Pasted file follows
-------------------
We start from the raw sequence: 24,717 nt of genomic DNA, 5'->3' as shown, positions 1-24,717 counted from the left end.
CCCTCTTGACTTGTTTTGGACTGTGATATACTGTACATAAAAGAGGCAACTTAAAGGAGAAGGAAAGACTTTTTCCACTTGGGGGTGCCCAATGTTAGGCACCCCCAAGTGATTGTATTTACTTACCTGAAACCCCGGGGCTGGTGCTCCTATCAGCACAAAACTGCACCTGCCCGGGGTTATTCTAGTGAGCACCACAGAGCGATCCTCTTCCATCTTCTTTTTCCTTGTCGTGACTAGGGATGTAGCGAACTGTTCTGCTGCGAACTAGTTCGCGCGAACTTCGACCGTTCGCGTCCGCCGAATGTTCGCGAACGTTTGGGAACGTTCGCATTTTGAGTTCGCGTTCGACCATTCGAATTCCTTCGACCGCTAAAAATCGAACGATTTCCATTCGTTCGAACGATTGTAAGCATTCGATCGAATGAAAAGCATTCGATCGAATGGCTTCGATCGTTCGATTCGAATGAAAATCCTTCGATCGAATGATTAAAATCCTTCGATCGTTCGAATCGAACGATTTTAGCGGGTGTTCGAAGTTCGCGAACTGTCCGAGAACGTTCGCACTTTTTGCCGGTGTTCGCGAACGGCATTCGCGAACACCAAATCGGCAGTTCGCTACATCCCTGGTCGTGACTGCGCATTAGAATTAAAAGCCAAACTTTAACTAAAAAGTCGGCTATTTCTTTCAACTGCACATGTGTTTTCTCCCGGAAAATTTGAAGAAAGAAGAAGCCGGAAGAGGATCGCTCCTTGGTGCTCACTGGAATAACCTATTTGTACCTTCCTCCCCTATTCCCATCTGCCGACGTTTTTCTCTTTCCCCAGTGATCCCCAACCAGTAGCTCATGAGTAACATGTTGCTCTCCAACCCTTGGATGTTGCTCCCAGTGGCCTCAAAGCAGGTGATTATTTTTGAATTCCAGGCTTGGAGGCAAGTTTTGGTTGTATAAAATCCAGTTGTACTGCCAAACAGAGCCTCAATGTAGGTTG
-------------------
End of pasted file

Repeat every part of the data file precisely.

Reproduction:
We start from the raw sequence: 24,717 nt of genomic DNA, 5'->3' as shown, positions 1-24,717 counted from the left end.
CCCTCTTGACTTGTTTTGGACTGTGATATACTGTACATAAAAGAGGCAACTTAAAGGAGAAGGAAAGACTTTTTCCACTTGGGGGTGCCCAATGTTAGGCACCCCCAAGTGATTGTATTTACTTACCTGAAACCCCGGGGCTGGTGCTCCTATCAGCACAAAACTGCACCTGCCCGGGGTTATTCTAGTGAGCACCACAGAGCGATCCTCTTCCATCTTCTTTTTCCTTGTCGTGACTAGGGATGTAGCGAACTGTTCTGCTGCGAACTAGTTCGCGCGAACTTCGACCGTTCGCGTCCGCCGAATGTTCGCGAACGTTTGGGAACGTTCGCATTTTGAGTTCGCGTTCGACCATTCGAATTCCTTCGACCGCTAAAAATCGAACGATTTCCATTCGTTCGAACGATTGTAAGCATTCGATCGAATGAAAAGCATTCGATCGAATGGCTTCGATCGTTCGATTCGAATGAAAATCCTTCGATCGAATGATTAAAATCCTTCGATCGTTCGAATCGAACGATTTTAGCGGGTGTTCGAAGTTCGCGAACTGTCCGAGAACGTTCGCACTTTTTGCCGGTGTTCGCGAACGGCATTCGCGAACACCAAATCGGCAGTTCGCTACATCCCTGGTCGTGACTGCGCATTAGAATTAAAAGCCAAACTTTAACTAAAAAGTCGGCTATTTCTTTCAACTGCACATGTGTTTTCTCCCGGAAAATTTGAAGAAAGAAGAAGCCGGAAGAGGATCGCTCCTTGGTGCTCACTGGAATAACCTATTTGTACCTTCCTCCCCTATTCCCATCTGCCGACGTTTTTCTCTTTCCCCAGTGATCCCCAACCAGTAGCTCATGAGTAACATGTTGCTCTCCAACCCTTGGATGTTGCTCCCAGTGGCCTCAAAGCAGGTGATTATTTTTGAATTCCAGGCTTGGAGGCAAGTTTTGGTTGTATAAAATCCAGTTGTACTGCCAAACAGAGCCTCAATGTAGGTTG